Remarkably, one of the most archaic processes identified in today’s CPA firms is the accounts payable process, which in many cases is a digital attempt to emulate long outmoded, manual processes designed to deter fraud and jump through multiple approval layers that are not necessary for every invoice. A large percentage of firms still utilize highly manual processes to move and approve invoices, write physical checks, and still maintain individual vendor file folders to store the invoices in case there is a question, even though paperless solutions have been around for more than a decade.
Taking an objective Lean Six Sigma look at firm accounts payable processes points out the inefficiency of traditional processes, which is one of the easiest to streamline today. The first step is for the firm to visually chart out the actual path that invoices go through to be paid. Often times, invoices are sent directly to an approver (sometimes as an email that is then printed out), to initial and physically deliver to the accounts payable person. The accounts payable person then may age the invoice in a binder to pay it before the due date or may receive the invoice and enter the information in the accounts payable system to be approved, then aged and paid before a specific deadline. The designated invoices to be paid are then pulled, checks written, and physically merged with the invoice, so the signer can sign the check and have easy access to the invoice if there is a question. The signed stack is next physically moved to a firm administrator that separates the checks to be placed in an envelope (usually with a copy of the invoice), stamped and placed in outgoing mail. Meanwhile the firm’s copy of the invoice is filed in the vendor’s file folder, which some firms have created digital directories for each vendor and scan in the invoice at the back end of the process, even though it started out as a digital file! In the worst cases, the physical file folders are kept onsite for a few years and then sent to offsite storage and paid for until they are shredded according to the firm’s retention policy (if the firm has one for payables).
A core issue with this process is that it was designed in the days of manual invoices where errors often occurred, so multiple checks and balances had to be put in place. The reality today is that 85% or more of the approved invoices within a firm are with “trusted vendors” that are monthly/recurring invoices and may have a different amount each month, yet they follow the same production path as the small percentage of questionable invoices. Simply put, with the advent of digital accounting and bill pay systems this is extremely wasteful in processing time, physical handling, and materials (envelopes, postage). The solution is to implement today’s digital solutions that will effectively capture the information at its “root” source and make sure they are properly approved and efficiently paid, which means utilizing the digital capabilities available today to do so in bill pay systems and on automatic credit card payment.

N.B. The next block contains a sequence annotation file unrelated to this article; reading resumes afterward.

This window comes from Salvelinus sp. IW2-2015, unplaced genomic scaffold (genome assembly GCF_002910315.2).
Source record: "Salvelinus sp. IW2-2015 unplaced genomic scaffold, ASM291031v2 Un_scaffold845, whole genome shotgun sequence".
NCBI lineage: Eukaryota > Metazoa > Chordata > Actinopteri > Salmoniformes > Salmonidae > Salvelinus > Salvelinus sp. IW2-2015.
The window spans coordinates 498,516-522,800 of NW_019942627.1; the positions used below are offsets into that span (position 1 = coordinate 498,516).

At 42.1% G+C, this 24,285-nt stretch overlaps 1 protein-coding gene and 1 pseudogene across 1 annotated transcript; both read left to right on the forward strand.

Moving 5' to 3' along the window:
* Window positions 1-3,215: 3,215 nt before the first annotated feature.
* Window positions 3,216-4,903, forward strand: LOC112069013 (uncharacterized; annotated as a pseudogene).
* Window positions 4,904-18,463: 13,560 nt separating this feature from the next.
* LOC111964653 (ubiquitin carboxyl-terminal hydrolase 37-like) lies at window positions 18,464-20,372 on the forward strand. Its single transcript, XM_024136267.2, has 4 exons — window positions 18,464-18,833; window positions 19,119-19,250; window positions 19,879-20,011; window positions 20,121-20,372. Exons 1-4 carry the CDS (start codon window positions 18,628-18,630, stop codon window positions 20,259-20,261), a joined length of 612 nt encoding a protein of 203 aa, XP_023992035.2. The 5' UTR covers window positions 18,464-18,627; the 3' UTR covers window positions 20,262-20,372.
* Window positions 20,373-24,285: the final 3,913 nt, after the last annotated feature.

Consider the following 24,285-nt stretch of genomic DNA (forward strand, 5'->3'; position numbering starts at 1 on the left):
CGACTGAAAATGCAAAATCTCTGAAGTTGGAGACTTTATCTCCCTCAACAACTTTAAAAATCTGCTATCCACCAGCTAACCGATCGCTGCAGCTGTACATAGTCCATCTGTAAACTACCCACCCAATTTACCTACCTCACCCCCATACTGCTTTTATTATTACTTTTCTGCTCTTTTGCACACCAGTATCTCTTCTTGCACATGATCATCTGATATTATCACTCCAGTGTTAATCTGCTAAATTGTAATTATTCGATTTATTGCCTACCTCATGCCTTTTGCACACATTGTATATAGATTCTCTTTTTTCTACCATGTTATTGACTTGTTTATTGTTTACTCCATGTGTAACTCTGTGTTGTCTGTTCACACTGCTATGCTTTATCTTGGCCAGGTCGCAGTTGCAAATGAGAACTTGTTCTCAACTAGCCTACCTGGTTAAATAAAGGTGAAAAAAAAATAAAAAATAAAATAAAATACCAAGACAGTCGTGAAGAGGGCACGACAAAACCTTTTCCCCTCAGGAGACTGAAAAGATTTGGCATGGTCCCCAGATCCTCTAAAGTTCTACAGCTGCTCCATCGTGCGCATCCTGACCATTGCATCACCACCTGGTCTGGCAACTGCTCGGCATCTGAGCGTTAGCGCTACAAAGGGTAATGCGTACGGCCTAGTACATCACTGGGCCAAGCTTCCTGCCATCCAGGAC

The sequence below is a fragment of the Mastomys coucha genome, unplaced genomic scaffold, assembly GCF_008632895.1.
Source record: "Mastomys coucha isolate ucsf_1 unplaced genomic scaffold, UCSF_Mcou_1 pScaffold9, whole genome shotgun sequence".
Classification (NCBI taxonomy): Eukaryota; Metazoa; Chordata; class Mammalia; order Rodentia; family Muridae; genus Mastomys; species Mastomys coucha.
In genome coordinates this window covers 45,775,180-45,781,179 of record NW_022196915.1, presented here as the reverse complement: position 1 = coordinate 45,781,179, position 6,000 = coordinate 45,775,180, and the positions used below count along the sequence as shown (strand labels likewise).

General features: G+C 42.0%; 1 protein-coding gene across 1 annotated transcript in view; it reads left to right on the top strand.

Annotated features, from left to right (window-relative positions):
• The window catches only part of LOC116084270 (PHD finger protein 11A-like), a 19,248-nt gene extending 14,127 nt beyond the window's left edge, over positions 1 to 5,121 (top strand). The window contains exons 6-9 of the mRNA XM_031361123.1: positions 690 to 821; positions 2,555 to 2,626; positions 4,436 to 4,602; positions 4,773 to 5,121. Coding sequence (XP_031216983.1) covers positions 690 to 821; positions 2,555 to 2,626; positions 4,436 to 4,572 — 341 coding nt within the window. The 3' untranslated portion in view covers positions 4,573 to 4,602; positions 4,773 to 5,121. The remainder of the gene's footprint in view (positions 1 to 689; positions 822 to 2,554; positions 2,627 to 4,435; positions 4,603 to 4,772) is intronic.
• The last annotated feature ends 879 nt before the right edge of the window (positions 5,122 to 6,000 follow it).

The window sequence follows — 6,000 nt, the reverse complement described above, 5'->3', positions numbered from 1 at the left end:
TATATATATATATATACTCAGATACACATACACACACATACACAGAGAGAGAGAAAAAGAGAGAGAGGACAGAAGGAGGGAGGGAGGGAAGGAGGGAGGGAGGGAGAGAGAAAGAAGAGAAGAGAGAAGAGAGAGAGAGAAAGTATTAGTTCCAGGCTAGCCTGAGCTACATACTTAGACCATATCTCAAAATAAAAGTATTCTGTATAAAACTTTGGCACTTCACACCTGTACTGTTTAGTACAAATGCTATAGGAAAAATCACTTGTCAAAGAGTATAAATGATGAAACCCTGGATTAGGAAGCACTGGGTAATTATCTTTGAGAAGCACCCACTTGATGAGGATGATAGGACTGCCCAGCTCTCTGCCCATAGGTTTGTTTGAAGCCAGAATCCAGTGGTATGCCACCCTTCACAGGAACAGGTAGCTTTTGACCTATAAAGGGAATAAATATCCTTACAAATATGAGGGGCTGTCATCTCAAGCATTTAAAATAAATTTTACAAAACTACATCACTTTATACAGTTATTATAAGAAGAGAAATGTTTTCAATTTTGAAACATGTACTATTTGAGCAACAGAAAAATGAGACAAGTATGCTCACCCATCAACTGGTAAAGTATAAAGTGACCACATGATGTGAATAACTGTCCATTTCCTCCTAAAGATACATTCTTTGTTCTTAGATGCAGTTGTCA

Consider as a first step, centralizing the receipt of all invoices in a digital format to your accounts payable person. Most vendors prefer to email a designated accounts payable person a digital invoice which can either be saved in an accounts payable directory on the firm’s network or processed with a bill pay service such as Bill.com. The payables information can then be entered into the firm’s payable/aging system with the due date or electronically imported from the payables service into the firm’s accounting application and then digitally sent for approval. While services such as Bill.com can then manage the invoice images by vendor, firms that choose to manage their invoices internally can save them to a dedicated accounts payable directory on the network. In today’s Microsoft Windows environment, these invoice images can be placed in a single accounts payable directory and saved with a name that can easily identify the invoice. For instance, 20161219 TimeWarner Scottsdale would designate the date of the payment/charge within the accounting system, the name of the vendor that was paid, and an identifier that could include the office location, responsible person, or a descriptor of the invoice. Most of today’s accounting products can actually link (paperclip) the invoice to the payable/vendor file so the invoice can be “drilled” down to from within the accounting system. If not digitally linked, the accountant can search on the vendor name within the accounts payable directory and the invoices meeting the search criteria will fall within date order. A link to the invoice can then be sent to the approver who would do so digitally through the payment system, workflow tool, or via email.